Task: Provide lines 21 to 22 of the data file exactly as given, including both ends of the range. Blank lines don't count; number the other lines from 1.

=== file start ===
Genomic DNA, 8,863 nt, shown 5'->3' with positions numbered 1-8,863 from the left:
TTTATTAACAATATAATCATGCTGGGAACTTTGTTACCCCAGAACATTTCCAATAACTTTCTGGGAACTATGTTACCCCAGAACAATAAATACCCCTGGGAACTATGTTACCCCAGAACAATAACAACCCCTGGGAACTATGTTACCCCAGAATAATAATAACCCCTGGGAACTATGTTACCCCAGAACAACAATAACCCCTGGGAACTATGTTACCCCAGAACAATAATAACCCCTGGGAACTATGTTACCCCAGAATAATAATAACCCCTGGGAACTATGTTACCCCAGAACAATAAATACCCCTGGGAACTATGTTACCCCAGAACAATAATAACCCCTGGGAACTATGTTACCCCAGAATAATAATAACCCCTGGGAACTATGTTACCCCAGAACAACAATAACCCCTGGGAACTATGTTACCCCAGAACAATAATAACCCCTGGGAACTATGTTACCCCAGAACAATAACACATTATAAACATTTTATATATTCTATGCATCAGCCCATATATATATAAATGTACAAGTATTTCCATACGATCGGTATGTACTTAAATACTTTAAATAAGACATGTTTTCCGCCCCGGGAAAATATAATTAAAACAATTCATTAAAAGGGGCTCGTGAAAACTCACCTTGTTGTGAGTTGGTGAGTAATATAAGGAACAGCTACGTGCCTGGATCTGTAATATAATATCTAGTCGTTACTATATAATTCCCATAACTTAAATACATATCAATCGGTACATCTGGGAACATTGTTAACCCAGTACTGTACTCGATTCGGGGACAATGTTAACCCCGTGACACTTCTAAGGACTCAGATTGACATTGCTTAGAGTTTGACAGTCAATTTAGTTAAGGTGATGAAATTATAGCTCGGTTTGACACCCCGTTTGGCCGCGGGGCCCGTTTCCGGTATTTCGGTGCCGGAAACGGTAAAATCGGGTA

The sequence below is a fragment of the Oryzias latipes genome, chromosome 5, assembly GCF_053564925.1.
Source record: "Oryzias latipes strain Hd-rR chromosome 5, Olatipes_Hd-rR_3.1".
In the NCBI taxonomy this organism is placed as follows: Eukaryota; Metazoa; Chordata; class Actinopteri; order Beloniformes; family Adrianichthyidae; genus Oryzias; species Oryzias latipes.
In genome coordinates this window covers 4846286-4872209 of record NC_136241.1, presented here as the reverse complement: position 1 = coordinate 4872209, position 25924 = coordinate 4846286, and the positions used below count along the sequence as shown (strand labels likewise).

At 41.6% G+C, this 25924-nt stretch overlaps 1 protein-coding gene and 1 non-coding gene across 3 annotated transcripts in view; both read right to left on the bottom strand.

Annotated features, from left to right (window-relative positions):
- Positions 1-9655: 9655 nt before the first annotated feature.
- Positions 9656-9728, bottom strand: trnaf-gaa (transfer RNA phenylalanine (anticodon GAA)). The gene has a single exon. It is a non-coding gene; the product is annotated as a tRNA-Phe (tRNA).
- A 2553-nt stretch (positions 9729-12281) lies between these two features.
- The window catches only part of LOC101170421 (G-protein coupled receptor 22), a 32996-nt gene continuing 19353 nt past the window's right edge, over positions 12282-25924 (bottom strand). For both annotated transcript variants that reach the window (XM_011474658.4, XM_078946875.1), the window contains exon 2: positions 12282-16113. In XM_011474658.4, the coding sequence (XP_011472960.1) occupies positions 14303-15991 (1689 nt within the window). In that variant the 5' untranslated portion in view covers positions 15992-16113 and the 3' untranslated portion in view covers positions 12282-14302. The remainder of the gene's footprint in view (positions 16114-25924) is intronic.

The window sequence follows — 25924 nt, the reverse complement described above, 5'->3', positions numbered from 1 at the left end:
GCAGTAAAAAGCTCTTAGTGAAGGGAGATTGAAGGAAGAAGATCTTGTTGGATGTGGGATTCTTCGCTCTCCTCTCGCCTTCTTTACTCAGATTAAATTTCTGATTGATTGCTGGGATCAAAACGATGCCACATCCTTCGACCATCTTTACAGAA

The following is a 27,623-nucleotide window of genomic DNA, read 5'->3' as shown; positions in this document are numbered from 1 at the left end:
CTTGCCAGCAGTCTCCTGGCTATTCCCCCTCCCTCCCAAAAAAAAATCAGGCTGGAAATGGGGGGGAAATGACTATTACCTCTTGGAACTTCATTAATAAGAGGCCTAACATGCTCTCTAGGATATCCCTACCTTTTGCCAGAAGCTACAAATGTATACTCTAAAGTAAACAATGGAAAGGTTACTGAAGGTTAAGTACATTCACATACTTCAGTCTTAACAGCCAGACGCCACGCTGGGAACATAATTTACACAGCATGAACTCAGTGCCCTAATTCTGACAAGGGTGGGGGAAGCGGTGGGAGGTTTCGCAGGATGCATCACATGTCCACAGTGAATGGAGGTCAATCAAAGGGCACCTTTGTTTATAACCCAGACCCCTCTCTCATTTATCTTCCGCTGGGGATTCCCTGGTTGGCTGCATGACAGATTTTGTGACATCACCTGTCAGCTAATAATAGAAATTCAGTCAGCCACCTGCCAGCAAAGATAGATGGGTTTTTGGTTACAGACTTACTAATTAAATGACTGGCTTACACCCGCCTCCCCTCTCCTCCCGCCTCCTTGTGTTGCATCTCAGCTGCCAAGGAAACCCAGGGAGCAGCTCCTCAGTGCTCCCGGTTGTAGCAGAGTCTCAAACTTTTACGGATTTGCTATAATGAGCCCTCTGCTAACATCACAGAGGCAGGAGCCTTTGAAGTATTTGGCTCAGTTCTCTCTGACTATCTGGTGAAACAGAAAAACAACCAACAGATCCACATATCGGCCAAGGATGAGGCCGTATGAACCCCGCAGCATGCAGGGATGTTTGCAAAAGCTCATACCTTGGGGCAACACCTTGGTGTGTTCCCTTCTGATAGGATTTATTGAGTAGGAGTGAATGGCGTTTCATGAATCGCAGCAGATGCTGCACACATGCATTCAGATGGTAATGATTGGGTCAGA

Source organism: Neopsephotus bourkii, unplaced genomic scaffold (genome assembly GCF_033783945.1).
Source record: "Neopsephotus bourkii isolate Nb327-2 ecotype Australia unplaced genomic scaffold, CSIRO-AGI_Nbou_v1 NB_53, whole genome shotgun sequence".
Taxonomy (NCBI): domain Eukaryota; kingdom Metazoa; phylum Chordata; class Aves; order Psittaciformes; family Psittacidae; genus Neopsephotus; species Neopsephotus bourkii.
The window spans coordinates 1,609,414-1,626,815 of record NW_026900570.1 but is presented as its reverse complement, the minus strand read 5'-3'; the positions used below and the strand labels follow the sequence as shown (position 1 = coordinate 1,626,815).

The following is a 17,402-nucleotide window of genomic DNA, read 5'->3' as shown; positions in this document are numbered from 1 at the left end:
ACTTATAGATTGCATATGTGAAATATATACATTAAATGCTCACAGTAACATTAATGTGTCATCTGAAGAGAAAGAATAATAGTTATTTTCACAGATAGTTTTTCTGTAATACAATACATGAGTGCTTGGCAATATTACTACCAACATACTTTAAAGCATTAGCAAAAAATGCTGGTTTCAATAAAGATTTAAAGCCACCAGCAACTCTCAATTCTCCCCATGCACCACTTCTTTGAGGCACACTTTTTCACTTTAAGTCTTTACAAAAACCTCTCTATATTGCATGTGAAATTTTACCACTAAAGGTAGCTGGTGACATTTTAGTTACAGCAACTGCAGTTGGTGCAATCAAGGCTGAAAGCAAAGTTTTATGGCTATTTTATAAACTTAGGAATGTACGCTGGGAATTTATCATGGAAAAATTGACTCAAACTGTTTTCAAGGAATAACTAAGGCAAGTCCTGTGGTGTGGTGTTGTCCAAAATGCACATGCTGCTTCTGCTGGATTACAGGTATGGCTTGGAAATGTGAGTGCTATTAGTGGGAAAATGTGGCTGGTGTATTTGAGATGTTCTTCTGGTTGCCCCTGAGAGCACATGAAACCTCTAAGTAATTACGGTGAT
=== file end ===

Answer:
The following is a 17,402-nucleotide window of genomic DNA, read 5'->3' as shown; positions in this document are numbered from 1 at the left end:
ACTTATAGATTGCATATGTGAAATATATACATTAAATGCTCACAGTAACATTAATGTGTCATCTGAAGAGAAAGAATAATAGTTATTTTCACAGATAGTTTTTCTGTAATACAATACATGAGTGCTTGGCAATATTACTACCAACATACTTTAAAGCATTAGCAAAAAATGCTGGTTTCAATAAAGATTTAAAGCCACCAGCAACTCTCAATTCTCCCCATGCACCACTTCTTTGAGGCACACTTTTTCACTTTAAGTCTTTACAAAAACCTCTCTATATTGCATGTGAAATTTTACCACTAAAGGTAGCTGGTGACATTTTAGTTACAGCAACTGCAGTTGGTGCAATCAAGGCTGAAAGCAAAGTTTTATGGCTATTTTATAAACTTAGGAATGTACGCTGGGAATTTATCATGGAAAAATTGACTCAAACTGTTTTCAAGGAATAACTAAGGCAAGTCCTGTGGTGTGGTGTTGTCCAAAATGCACATGCTGCTTCTGCTGGATTACAGGTATGGCTTGGAAATGTGAGTGCTATTAGTGGGAAAATGTGGCTGGTGTATTTGAGATGTTCTTCTGGTTGCCCCTGAGAGCACATGAAACCTCTAAGTAATTACGGTGAT